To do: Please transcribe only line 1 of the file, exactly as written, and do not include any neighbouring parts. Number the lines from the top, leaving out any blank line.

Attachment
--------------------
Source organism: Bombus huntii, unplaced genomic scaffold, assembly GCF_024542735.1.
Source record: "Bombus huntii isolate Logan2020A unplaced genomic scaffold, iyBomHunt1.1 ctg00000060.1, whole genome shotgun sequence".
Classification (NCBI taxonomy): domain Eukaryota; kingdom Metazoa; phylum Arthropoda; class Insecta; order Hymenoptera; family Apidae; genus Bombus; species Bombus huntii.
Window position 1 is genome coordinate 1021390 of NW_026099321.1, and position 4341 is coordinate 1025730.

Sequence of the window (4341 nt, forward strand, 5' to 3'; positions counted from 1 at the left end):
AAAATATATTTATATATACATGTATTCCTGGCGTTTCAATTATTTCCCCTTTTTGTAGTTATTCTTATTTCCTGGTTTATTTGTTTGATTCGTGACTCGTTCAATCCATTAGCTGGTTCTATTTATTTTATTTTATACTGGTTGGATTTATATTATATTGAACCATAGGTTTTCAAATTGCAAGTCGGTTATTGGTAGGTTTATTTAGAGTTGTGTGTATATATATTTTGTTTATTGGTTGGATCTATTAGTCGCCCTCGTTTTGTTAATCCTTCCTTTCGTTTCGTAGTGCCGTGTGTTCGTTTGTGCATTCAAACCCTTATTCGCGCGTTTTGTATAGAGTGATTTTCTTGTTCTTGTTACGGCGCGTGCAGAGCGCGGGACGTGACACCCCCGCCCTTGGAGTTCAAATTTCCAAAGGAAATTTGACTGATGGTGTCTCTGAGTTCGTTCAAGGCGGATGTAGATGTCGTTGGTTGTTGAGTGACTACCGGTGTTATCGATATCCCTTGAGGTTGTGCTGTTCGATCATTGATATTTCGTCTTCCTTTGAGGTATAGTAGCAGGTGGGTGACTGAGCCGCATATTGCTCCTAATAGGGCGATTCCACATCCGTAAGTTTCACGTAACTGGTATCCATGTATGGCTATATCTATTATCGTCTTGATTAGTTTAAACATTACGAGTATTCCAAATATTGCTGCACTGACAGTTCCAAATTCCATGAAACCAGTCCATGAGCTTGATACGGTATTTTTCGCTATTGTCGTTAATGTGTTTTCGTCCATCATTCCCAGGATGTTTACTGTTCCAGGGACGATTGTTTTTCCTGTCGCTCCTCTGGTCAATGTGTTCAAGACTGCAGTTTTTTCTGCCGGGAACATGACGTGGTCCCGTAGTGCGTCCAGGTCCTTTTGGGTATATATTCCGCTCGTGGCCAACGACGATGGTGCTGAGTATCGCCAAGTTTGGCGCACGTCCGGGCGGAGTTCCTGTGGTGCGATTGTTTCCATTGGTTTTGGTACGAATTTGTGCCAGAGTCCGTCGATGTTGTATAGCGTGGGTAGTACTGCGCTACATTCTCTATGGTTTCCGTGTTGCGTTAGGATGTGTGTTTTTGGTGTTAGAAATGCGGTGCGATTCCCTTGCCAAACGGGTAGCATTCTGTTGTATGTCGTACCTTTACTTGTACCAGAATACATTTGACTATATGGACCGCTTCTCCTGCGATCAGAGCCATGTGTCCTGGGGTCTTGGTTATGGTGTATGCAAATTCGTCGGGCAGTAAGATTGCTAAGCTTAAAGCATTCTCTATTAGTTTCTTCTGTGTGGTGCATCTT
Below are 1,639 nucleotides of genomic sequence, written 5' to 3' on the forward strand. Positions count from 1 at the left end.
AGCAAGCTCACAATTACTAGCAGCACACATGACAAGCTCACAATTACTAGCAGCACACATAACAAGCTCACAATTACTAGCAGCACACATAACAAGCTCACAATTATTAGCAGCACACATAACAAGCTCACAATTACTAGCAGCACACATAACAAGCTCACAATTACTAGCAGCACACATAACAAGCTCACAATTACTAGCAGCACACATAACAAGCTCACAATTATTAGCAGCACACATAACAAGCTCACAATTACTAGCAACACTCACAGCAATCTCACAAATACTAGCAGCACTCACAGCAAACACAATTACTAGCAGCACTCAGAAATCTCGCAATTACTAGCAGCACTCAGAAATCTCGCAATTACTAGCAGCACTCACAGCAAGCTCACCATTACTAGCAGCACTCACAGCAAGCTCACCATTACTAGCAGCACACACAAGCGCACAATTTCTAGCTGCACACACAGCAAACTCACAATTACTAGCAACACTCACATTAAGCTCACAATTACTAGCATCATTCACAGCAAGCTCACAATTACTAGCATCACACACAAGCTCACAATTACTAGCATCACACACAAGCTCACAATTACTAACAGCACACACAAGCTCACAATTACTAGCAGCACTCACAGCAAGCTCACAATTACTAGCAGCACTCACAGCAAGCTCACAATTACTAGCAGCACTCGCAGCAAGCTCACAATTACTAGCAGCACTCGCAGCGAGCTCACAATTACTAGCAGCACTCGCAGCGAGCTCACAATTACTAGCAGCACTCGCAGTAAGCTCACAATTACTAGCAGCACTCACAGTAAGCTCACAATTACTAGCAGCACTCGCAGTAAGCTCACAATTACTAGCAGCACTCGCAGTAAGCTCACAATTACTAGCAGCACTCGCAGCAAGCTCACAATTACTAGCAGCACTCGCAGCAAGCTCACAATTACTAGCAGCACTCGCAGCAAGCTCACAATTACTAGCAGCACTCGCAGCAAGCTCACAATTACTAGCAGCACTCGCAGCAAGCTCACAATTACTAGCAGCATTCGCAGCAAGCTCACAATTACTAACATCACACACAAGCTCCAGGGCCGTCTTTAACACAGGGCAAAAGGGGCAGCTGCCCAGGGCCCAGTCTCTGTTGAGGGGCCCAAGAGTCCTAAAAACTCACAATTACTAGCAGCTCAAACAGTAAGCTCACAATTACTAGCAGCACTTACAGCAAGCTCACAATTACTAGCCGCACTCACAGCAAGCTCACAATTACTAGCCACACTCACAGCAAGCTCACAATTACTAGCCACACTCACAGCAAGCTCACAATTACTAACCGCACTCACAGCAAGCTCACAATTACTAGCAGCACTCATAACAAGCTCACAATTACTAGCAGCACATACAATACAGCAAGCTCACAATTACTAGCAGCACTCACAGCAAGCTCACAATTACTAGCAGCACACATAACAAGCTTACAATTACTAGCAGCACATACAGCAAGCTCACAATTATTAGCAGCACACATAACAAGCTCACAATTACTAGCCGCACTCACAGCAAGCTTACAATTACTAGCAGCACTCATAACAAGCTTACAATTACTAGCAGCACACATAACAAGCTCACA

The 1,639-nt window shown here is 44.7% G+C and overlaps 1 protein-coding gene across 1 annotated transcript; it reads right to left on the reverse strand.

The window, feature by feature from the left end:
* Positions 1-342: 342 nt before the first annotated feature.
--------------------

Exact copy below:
Source organism: Bombus huntii, unplaced genomic scaffold, assembly GCF_024542735.1.